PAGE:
The general public love quick fixes, meals in 30 minutes, house makeovers in 60 minutes and new children in a week, the less effort involved the better. Quick fixes however always come at a cost. Focusing only short term when it comes to parenting almost always means we are at odds with our long term parenting goals. The sad fact is there are no shortcuts or quick fixes, not if we want a long term positive change. There are no magic answers to getting a child to sleep through or not tantrum in public quickly that don’t risk our relationship with them in years to come. McParenting is almost the most damaging of modern day parenting trends.

 

5. Parents Putting Their Own Needs Ahead of Their Children.

Let’s face it – parenting is not all about us, it’s about our children. Parenting requires us to become less selfish and more patient. Parenting requires a great deal of sacrifice. For some this is an incredibly tough transition, some just aren’t willing to make the sacrifices required, some are just too selfish and immature. Parenting requires us to give up parts of our lives that are not compatible with children, albeit temporarily. I’m always amazed at those who bemoan the loss of their old lives and how their babies interfere, why did they choose to have children in the first place if they didn’t want their lives to change?

I’m not saying good parents are martyrs – they’re not. They need to look after themselves. Far too many mothers run themselves into the ground in order to meet their child’s needs. All parents need to take time to nurture themselves, recharge their batteries – in both body and soul (I refer you to my ‘village’ point above). All parents need oxygen, in the metaphorical sense. Part of the problem of modern day parenting is not just the selfish unyielding parents, but those who are in dire need of support and a break too. I sadly see more of the selfish type though.

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I worry that if we do not change and stop repeating these same 5 parenting mistakes over and over that we will raise a generation of emotionally constipated, insular, unempathic children who will go on to perpetuate this cycle of uninformed, damaging parenting behaviour. If this happens it won’t be their fault, it will be ours – and our parents before us and the experts who informed us all.

Does the world need more successful people? Do we need to raise children hardened up to live in the real world? I don’t think so – as the Dalai Lama famously said “The plain fact is that the planet does not need more successful people. But it does desperately need more peacemakers, healers, restorers, …”.

I vote we raise peacemakers who want to change the world to a more empathic compassionate place, not successful people happy to live in this hardened, selfish world. Don’t you?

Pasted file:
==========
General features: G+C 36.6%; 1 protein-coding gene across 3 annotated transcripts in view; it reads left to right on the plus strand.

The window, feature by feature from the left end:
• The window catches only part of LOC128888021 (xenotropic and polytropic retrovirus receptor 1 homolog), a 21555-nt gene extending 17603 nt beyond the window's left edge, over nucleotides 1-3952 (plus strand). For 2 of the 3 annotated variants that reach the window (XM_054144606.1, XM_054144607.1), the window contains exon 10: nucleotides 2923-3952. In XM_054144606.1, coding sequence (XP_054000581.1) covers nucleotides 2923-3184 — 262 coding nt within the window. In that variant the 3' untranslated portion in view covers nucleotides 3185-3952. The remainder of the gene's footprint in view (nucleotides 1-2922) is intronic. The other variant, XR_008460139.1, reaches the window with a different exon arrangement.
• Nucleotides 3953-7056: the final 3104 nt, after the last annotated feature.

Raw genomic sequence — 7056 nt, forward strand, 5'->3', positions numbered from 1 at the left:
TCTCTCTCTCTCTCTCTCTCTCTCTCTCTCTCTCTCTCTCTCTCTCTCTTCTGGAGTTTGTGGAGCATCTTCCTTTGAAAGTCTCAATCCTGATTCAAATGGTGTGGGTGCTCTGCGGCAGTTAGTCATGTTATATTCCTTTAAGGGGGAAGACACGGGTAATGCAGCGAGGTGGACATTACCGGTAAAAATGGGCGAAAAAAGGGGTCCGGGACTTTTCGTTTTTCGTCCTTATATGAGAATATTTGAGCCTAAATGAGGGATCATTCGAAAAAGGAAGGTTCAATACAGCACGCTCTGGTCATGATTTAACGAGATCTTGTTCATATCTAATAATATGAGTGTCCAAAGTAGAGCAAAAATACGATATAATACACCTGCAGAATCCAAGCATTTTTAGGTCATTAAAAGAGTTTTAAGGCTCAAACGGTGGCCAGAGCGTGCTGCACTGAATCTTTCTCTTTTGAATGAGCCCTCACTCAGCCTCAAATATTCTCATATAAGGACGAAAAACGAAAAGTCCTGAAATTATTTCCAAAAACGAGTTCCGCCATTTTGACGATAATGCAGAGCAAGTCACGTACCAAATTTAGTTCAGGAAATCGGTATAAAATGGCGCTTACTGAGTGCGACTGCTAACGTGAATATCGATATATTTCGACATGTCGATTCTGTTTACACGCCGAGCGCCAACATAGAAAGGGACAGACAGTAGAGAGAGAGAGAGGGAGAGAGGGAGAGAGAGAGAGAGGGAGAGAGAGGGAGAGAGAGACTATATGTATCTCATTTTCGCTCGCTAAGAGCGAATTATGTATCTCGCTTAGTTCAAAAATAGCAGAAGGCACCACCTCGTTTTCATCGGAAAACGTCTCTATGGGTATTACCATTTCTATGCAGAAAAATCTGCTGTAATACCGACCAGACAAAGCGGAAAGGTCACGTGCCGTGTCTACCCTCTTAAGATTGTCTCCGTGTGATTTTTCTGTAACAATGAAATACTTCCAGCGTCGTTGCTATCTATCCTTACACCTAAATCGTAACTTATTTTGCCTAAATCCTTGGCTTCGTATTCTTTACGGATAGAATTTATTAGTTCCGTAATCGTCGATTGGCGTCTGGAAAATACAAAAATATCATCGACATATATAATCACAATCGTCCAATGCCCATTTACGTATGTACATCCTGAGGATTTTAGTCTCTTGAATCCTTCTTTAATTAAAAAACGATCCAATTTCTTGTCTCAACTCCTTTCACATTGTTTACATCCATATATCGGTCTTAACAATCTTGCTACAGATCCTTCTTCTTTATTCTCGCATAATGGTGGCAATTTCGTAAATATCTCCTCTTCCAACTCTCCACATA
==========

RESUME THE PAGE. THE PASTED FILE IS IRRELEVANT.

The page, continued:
Sarah

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About SarahOckwell-Smith

Sarah Ockwell-Smith, Parenting author and mother to four.
This entry was posted in Mothering, Preschoolers, Toddlers, Tweens and tagged , , , , , , , , , , , , . Bookmark the permalink.

16 Responses to 5 Reasons Modern-Day Parenting is in Crisis – According to a British Mother

  1. Emma Tappenden says:

    Thank you Sarah for writing a wonderful response to that awful article. It was needed!

  2. emilyfackrell says:

    WOW Sarah. Powerful and perfect!

  3. Kitty says:

    Thank you Sarah! You are awesome! Kx

  4. babyhoodfilm says:

    Thank you Sarah again for clarifying so well what we lack and what we should be striving for!

  5. Flora Borealis says:

    You clearly have not yet raised children to adulthood. Good luck with that. You’re in for a ride. You’ve taken the advice of the former article and warped it beyond belief. Don’t get me wrong, you’ve made your share of good points too. But the way you’ve slaughtered the advice of the other says you really don’t get it.

  6. K says:

    Don’t you get it? The other Author’s article is written as a direct response to your way of thinking, not the other way around, although I can see if one feels the way you do that it could get turned around. We deal much to much on the feelings of children these days. Should their feelings matter? Absolutely, on important matters in life…..not a blue vs pink sippy cup. It is a parents job to teach a child what a want vs a need is, and what is important vs waht’s wanted/desired in the moment. The majority of my generation is getting this so worng…….

    • Louise says:

      If you knew anything about child development (or children for that matter!) you would know that you can not teach a toddler to differentiate need verses want. It simply isn’t age appropriate. To a toddler having some control over their world (blue vs pink sippy cup) is incredibly important. Denying them the opportunity to decide isn’t going to result in anything positive. It won’t “teach” them anything at all, because it can’t. You can scare a child into not disagreeing with you – but why on earth would that be a positive? If you want to teach a young child something, you have to do it by example, not by telling them what to do. Listening and being respectful is a good example to set. Why on earth would you care what colour cup they have? Why would you not listen to their opinion when it comes to that kind of thing? If I was going to give advice to the parent criticised in the original article for swapping the drink to a different colour cup, it wouldn’t be that they shouldn’t give in to their child’s demands. My advice would be – get the child to pick the cup in the first place, and then get them to pour their own drink and take it to the table. You may spill some milk, but you won’t have a breakfast time battle on your hands. Just a competent, helpful toddler.